The end result was… nice. Not amazing, but no bad. It actually smelled much more flavoursome than it actually tasted. This is possible because I used chicken thighs rather than a jointed chicken, and I was probably a bit stingy with my seasoning. It may also be that I didn’t leave it in the oven long enough, so the liquid wasn’t reduced down enough.
Mashed potato on the side is a work of genius though – it really helps with mopping up all the juices.
This Nigel Slater recipe comes from the Kitchen Diaries and is remarkably quick and simple. Mix a bit of olive oil with some lemon zest and chopped mint, then pan fry some lamb steaks in it. Then put the lamb to one side on a warm plate and deglaze the pan with some lemon juice.
This is accompanied with some boiled potatoes – the idea is that you cook them until they’re soft, and then when eating you can squash them with your fork to mop up the meat and lemon juices. We also threw some peas on the side because you can never get enough vegetables in your diet!
Simple and speedy, a tasty way to round out a long weekend.
If you like asparagus, this is the recipe for you – it involves lots of the green stuff. This recipe is quite seasonal, coming from the May chapter of Nigel Slater’s The Kitchen Diaries. I was a bit wary – lemon and asparagus isn’t a combination I’ve ever tried before – but Nigel Slater has a proven track record in our house for choosing flavour combinations which work well together.
It’s pretty standard risotto making here – fry the onion in butter, add the rice followed by a glass of white wine or dry vermouth (we used the latter). Then slowly add the chicken stock a ladle at a time, adding the asparagus part way through. Now, I was lazy here and just poured it all in – didn’t seem to affect things negatively! You also need the zest and juice of two lemons at this stage.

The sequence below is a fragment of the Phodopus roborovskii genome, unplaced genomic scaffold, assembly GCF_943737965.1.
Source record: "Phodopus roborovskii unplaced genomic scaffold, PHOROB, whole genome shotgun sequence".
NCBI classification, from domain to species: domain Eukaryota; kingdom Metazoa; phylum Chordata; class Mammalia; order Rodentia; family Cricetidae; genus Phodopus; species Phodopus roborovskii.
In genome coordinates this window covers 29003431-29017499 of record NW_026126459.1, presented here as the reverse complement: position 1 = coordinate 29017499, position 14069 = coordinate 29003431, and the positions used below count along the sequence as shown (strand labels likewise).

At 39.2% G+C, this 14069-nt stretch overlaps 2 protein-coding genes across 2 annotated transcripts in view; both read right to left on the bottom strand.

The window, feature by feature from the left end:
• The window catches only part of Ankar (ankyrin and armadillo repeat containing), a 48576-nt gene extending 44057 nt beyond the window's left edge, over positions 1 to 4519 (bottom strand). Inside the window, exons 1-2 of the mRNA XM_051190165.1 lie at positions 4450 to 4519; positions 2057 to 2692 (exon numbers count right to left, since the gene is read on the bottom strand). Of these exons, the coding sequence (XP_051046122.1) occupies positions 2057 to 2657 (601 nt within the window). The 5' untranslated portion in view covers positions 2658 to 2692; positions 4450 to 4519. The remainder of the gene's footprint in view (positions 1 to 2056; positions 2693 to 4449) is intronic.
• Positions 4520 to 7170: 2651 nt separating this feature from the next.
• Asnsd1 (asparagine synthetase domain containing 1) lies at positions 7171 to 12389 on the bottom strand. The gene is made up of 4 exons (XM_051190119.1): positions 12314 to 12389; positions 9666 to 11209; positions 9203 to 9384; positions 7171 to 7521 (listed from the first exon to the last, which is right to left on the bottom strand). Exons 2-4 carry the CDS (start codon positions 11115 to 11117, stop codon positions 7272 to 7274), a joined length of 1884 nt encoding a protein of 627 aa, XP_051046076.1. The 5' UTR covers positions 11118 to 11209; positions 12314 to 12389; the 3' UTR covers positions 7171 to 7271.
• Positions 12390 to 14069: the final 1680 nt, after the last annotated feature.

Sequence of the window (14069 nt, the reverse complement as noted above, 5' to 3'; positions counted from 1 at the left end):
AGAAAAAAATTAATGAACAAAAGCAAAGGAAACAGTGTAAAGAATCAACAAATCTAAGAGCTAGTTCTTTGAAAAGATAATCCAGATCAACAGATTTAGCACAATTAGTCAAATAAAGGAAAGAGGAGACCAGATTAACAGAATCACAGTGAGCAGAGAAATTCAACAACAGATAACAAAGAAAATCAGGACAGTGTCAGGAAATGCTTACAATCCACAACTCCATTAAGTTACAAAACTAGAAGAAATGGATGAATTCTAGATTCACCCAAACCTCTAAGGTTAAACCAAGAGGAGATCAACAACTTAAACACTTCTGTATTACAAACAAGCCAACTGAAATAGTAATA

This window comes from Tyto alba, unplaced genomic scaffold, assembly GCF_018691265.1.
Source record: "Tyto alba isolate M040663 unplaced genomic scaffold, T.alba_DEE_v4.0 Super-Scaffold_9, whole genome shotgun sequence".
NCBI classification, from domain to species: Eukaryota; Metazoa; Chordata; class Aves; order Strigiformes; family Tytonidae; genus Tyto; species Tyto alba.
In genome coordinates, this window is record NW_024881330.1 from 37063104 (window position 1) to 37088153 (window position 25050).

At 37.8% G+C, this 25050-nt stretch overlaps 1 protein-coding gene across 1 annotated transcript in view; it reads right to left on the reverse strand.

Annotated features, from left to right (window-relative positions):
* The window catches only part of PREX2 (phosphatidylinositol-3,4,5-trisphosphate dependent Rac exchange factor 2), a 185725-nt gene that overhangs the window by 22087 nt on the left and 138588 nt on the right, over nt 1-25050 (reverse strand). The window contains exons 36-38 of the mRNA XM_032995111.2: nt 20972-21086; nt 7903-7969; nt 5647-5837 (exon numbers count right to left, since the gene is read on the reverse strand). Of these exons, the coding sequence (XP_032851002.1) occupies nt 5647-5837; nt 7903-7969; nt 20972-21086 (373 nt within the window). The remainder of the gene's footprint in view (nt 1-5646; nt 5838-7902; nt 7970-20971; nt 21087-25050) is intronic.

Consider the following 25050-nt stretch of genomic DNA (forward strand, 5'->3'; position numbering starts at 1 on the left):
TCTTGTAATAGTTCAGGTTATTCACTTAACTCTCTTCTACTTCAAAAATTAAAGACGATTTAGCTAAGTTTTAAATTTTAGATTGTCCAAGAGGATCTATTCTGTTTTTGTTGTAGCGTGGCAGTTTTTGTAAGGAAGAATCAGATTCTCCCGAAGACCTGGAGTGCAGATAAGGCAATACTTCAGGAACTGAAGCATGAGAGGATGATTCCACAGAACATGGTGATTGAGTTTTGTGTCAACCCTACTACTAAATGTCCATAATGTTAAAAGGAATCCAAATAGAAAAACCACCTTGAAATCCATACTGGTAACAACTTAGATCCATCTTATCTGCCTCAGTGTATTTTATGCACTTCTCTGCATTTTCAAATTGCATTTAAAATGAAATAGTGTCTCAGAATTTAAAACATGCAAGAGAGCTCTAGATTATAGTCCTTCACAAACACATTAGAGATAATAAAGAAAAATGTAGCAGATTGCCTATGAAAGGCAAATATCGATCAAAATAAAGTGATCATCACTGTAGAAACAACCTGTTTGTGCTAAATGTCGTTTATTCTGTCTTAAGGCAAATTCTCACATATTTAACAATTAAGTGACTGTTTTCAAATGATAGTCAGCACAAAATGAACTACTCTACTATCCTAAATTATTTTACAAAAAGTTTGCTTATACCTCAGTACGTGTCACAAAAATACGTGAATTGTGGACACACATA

Before serving, stir through some freshly ground black pepper and some parmesan and you’re done. The asparagus and lemon work really well together, producing a light and bright meal which is also comforting and satisfying. Thumbs up for Mr Slater!
Sometimes when you feel like you’ve overindulged, you need a big bowl full of healthy stuff to make you feel human again. This recipe from Nigel Slater’s The Kitchen Diaries ticked that box.
The first bit of work is to prepare a paste from the various aromatics and herbs. Cooking with shrimp paste was a new one for me – it’s smells very strong and you only need a small amount, but I was pleasantly surprised that in flavour it just gave a mellow base rather than being overpowering.
The paste then gets fried, and then the various vegetables get added. The whole thing finally simmers in some stock – we found it took quite a long time to reduce down to a reasonable consistency, much longer than the book suggested.
The curry this makes is very nice, but doesn’t have a very strong curry flavour. It’s more like a nicely spiced vegetable stew.